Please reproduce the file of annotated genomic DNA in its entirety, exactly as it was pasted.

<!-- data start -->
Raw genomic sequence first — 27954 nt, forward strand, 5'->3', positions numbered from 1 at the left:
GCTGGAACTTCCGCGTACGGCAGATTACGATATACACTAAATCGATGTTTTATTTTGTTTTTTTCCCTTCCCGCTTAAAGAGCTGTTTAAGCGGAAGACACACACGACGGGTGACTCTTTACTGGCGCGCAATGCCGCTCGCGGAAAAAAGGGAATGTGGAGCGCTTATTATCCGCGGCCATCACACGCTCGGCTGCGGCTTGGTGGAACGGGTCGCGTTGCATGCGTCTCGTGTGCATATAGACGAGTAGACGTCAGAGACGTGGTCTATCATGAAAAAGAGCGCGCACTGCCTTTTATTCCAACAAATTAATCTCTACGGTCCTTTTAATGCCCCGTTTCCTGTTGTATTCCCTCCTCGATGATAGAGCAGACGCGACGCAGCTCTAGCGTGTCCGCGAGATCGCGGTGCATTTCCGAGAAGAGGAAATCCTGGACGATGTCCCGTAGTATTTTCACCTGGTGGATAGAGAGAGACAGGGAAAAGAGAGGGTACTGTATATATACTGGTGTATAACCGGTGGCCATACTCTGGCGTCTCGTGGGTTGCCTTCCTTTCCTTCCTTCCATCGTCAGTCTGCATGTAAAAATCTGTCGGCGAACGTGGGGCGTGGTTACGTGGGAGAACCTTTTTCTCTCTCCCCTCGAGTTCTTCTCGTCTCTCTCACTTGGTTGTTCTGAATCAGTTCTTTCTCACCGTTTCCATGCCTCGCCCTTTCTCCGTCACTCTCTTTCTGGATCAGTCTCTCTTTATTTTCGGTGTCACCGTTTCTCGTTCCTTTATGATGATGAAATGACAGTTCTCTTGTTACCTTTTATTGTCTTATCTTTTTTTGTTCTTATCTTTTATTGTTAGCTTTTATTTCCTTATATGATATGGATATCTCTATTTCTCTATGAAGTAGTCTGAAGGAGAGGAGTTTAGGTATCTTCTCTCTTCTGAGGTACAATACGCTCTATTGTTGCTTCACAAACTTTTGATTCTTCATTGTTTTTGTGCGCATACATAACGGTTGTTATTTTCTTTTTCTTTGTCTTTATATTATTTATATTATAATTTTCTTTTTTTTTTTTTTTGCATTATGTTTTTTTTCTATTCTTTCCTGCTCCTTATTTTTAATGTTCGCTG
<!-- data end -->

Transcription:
Raw genomic sequence first — 27954 nt, forward strand, 5'->3', positions numbered from 1 at the left:
GCTGGAACTTCCGCGTACGGCAGATTACGATATACACTAAATCGATGTTTTATTTTGTTTTTTTCCCTTCCCGCTTAAAGAGCTGTTTAAGCGGAAGACACACACGACGGGTGACTCTTTACTGGCGCGCAATGCCGCTCGCGGAAAAAAGGGAATGTGGAGCGCTTATTATCCGCGGCCATCACACGCTCGGCTGCGGCTTGGTGGAACGGGTCGCGTTGCATGCGTCTCGTGTGCATATAGACGAGTAGACGTCAGAGACGTGGTCTATCATGAAAAAGAGCGCGCACTGCCTTTTATTCCAACAAATTAATCTCTACGGTCCTTTTAATGCCCCGTTTCCTGTTGTATTCCCTCCTCGATGATAGAGCAGACGCGACGCAGCTCTAGCGTGTCCGCGAGATCGCGGTGCATTTCCGAGAAGAGGAAATCCTGGACGATGTCCCGTAGTATTTTCACCTGGTGGATAGAGAGAGACAGGGAAAAGAGAGGGTACTGTATATATACTGGTGTATAACCGGTGGCCATACTCTGGCGTCTCGTGGGTTGCCTTCCTTTCCTTCCTTCCATCGTCAGTCTGCATGTAAAAATCTGTCGGCGAACGTGGGGCGTGGTTACGTGGGAGAACCTTTTTCTCTCTCCCCTCGAGTTCTTCTCGTCTCTCTCACTTGGTTGTTCTGAATCAGTTCTTTCTCACCGTTTCCATGCCTCGCCCTTTCTCCGTCACTCTCTTTCTGGATCAGTCTCTCTTTATTTTCGGTGTCACCGTTTCTCGTTCCTTTATGATGATGAAATGACAGTTCTCTTGTTACCTTTTATTGTCTTATCTTTTTTTGTTCTTATCTTTTATTGTTAGCTTTTATTTCCTTATATGATATGGATATCTCTATTTCTCTATGAAGTAGTCTGAAGGAGAGGAGTTTAGGTATCTTCTCTCTTCTGAGGTACAATACGCTCTATTGTTGCTTCACAAACTTTTGATTCTTCATTGTTTTTGTGCGCATACATAACGGTTGTTATTTTCTTTTTCTTTGTCTTTATATTATTTATATTATAATTTTCTTTTTTTTTTTTTTTGCATTATGTTTTTTTTCTATTCTTTCCTGCTCCTTATTTTTAATGTTCGCTG